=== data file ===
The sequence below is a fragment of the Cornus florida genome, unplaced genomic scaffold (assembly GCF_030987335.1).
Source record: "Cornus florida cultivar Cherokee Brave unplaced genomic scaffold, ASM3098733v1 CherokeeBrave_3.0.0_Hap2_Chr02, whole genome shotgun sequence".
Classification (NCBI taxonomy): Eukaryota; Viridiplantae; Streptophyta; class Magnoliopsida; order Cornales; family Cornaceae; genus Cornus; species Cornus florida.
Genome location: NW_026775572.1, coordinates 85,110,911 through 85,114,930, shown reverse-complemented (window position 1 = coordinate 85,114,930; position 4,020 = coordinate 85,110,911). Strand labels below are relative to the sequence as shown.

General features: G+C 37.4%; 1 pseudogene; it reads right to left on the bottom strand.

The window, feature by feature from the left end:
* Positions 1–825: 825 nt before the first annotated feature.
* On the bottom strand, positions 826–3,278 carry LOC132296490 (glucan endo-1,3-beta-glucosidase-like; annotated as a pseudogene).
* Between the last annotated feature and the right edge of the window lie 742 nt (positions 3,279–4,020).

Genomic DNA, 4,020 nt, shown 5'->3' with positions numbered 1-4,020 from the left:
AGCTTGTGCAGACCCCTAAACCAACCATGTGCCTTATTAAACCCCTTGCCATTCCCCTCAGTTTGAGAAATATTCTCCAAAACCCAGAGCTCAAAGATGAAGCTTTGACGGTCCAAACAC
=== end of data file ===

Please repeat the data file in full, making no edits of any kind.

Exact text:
The sequence below is a fragment of the Cornus florida genome, unplaced genomic scaffold (assembly GCF_030987335.1).
Source record: "Cornus florida cultivar Cherokee Brave unplaced genomic scaffold, ASM3098733v1 CherokeeBrave_3.0.0_Hap2_Chr02, whole genome shotgun sequence".
Classification (NCBI taxonomy): Eukaryota; Viridiplantae; Streptophyta; class Magnoliopsida; order Cornales; family Cornaceae; genus Cornus; species Cornus florida.
Genome location: NW_026775572.1, coordinates 85,110,911 through 85,114,930, shown reverse-complemented (window position 1 = coordinate 85,114,930; position 4,020 = coordinate 85,110,911). Strand labels below are relative to the sequence as shown.

General features: G+C 37.4%; 1 pseudogene; it reads right to left on the bottom strand.

The window, feature by feature from the left end:
* Positions 1–825: 825 nt before the first annotated feature.
* On the bottom strand, positions 826–3,278 carry LOC132296490 (glucan endo-1,3-beta-glucosidase-like; annotated as a pseudogene).
* Between the last annotated feature and the right edge of the window lie 742 nt (positions 3,279–4,020).

Genomic DNA, 4,020 nt, shown 5'->3' with positions numbered 1-4,020 from the left:
AGCTTGTGCAGACCCCTAAACCAACCATGTGCCTTATTAAACCCCTTGCCATTCCCCTCAGTTTGAGAAATATTCTCCAAAACCCAGAGCTCAAAGATGAAGCTTTGACGGTCCAAACAC